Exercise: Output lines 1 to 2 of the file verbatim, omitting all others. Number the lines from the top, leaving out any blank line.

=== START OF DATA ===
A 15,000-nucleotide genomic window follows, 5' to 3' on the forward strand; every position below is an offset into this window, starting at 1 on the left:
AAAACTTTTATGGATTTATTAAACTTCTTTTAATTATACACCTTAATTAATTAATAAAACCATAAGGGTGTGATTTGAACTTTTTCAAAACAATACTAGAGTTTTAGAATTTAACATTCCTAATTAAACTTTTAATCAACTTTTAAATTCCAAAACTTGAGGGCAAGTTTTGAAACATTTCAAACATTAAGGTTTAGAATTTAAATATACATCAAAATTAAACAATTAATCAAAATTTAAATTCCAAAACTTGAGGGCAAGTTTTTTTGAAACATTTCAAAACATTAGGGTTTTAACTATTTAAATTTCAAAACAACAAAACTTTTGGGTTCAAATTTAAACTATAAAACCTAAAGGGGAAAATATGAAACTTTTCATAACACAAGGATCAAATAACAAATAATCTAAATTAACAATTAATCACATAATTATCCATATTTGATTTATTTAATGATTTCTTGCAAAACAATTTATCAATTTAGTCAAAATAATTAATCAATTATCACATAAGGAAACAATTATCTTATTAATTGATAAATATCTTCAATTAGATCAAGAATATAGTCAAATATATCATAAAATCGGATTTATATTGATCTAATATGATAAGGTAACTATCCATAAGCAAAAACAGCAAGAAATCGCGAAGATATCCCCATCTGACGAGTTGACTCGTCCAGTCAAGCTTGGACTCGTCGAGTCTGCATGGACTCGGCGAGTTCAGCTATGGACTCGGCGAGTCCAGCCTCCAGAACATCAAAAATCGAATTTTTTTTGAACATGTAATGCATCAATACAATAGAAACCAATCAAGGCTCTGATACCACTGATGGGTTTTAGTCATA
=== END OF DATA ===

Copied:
A 15,000-nucleotide genomic window follows, 5' to 3' on the forward strand; every position below is an offset into this window, starting at 1 on the left:
AAAACTTTTATGGATTTATTAAACTTCTTTTAATTATACACCTTAATTAATTAATAAAACCATAAGGGTGTGATTTGAACTTTTTCAAAACAATACTAGAGTTTTAGAATTTAACATTCCTAATTAAACTTTTAATCAACTTTTAAATTCCAAAACTTGAGGGCAAGTTTTGAAACATTTCAAACATTAAGGTTTAGAATTTAAATATACATCAAAATTAAACAATTAATCAAAATTTAAATTCCAAAACTTGAGGGCAAGTTTTTTTGAAACATTTCAAAACATTAGGGTTTTAACTATTTAAATTTCAAAACAACAAAACTTTTGGGTTCAAATTTAAACTATAAAACCTAAAGGGGAAAATATGAAACTTTTCATAACACAAGGATCAAATAACAAATAATCTAAATTAACAATTAATCACATAATTATCCATATTTGATTTATTTAATGATTTCTTGCAAAACAATTTATCAATTTAGTCAAAATAATTAATCAATTATCACATAAGGAAACAATTATCTTATTAATTGATAAATATCTTCAATTAGATCAAGAATATAGTCAAATATATCATAAAATCGGATTTATATTGATCTAATATGATAAGGTAACTATCCATAAGCAAAAACAGCAAGAAATCGCGAAGATATCCCCATCTGACGAGTTGACTCGTCCAGTCAAGCTTGGACTCGTCGAGTCTGCATGGACTCGGCGAGTTCAGCTATGGACTCGGCGAGTCCAGCCTCCAGAACATCAAAAATCGAATTTTTTTTGAACATGTAATGCATCAATACAATAGAAACCAATCAAGGCTCTGATACCACTGATGGGTTTTAGTCATA